- Why do you think it helps to add an excess of the “non-enolizable” ester? [see quiz].
- Why might it be a bad idea to use two enolizable esters? [see quiz]
The Claisen is no different. Although for historical reasons, this version of the Claisen often goes by a different name – the Dieckmann condensation, after a certain W. Dieckmann who made a name for himself studying this reaction around the turn of the 20th century. The name isn’t important; it’s the same reaction, only intramolecular. As Shakespeare once said, a reaction by any other name would still form and break the same bonds. [Note 5]
It’s the same process we went through in the first section. First, deprotonation of an alpha-carbon to give an enolate. Second, attack of the enolate on an ester. Since the nucleophile and the electrophile are attached through a carbon chain, this results in a new ring.
Here’s an example of the Dieckmann:
As with the other intramolecular reactions we’ve encountered, this reaction works best when we are forming five and six-membered rings.
You probably know this by now, but anytime you read an article about the “intramolecular” version of a reaction on this website, it usually means, “watch out for this on final exams”.
Here’s what we’ve learned about the Claisen condensation:
- Ester enolates can be formed with alkoxides, and they are good nucleophiles
- Esters can undergo addition-elimination reactions with nucleophiles, otherwise known as nucleophilic acyl substitution. In the Claisen condensation the nucleophile is the ROC(O)CH2 group which displaces (RO-).
- Alkoxides can be adequate leaving groups in this case, since they’re significantly weaker bases than ester enolates.
- The product of a Claisen condensation is a beta-keto ester, which is a significantly stronger acid (pKa = 11) than either alcohols (pKa = 16-17) or esters (pKa = 25).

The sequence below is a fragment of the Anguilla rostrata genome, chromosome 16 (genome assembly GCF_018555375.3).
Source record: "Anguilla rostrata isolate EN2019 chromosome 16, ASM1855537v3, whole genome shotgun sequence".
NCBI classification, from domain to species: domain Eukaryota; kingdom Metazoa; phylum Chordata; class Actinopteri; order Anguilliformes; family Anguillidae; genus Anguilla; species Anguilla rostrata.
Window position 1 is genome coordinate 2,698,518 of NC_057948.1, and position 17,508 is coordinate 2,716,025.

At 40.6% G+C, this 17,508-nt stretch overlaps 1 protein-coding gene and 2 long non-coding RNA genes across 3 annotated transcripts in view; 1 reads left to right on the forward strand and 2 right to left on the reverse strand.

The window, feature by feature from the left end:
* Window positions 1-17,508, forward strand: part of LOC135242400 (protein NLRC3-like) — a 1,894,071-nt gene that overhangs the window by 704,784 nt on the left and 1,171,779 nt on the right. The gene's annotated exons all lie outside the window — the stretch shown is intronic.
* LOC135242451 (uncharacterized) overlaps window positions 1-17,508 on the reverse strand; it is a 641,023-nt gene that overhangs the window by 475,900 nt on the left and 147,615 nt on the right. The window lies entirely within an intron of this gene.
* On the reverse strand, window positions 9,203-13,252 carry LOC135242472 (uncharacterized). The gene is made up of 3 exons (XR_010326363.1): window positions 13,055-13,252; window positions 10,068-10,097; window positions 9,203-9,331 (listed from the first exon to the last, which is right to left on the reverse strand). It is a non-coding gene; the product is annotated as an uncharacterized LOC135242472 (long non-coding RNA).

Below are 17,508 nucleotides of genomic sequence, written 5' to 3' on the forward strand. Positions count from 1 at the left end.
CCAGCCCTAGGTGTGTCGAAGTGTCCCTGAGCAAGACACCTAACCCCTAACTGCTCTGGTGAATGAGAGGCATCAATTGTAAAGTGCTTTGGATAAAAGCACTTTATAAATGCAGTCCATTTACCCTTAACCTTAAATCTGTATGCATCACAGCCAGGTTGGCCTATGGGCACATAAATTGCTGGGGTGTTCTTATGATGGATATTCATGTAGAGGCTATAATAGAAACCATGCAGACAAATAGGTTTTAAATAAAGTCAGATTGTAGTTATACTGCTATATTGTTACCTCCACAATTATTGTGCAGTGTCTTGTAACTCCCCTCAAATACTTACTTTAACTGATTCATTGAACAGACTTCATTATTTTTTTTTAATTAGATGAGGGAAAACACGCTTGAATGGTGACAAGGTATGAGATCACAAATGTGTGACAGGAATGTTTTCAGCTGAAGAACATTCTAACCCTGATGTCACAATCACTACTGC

- The reaction requires at least one equivalent of base since the enolate of the beta-keto ester product is not a strong enough base to deprotonate the starting ester.
- A “crossed” Claisen condensation involves the enolate of one ester reacting as a nucleophile with a different (ideally non-enolizable) ester to give a beta-keto ester.
- When the enolate and ester are on the same molecule, a Claisen condensation will form a ring. This intramolecular Claisen is known as the Dieckmann condensation and works best for forming 5- and 6-membered rings.
Note 1. Although the term “Claisen condensation” in undergraduate textbooks typically refers to the reaction of an ester enolate with another ester, it was Geuther who made ethyl acetoacetate from ethyl acetate back in 1863. Claisen’s 1887 contribution was to generalize the process to other enolates; for instance Claisen’s 1887 paper has a ketone enolate reacting with an ester. [See ref below] Claisen also made significant contributions to understanding the mechanism.
Note 2. Grossman’s “second-best” rule is handy to know: “The second-best resonance structure often provides the key to understanding the chemical behavior of that compound” (from, “The Art of Writing Reasonable Organic Reaction Mechanisms“, 2nd. ed. page 9). Thus even though the “best” enolate resonance form has the negative charge on oxygen, the “second-best” (negative charge on carbon) determines the reactivity.
Note 3. The weaker the base, the better the leaving group. [See: What Makes a Good Leaving Group]. So even though we’d normally consider RO- to be a pretty bad leaving group (the conjugate base of ethanol, pKa 16) it still beats the pants off of an ester enolate (conjugate base of an ester, pKa 25) in terms of leaving group ability.
Note 4. . You might also wonder: if enolates are good nucleophiles, why doesn’t this one react with an ester carbonyl, like the ester enolate does? Some addition to an ester carbonyl probably does occur, but after nucleophilic attack, the tetrahedral intermediate (stronger base) would quickly revert back to the starting enolate (weaker base) + ester. Since all the steps are in equilibrium, and the beta-keto ester enolate is the weakest base of all the species in equilibrium, the beta-keto ester enolate is the “thermodynamic sink” in this reaction.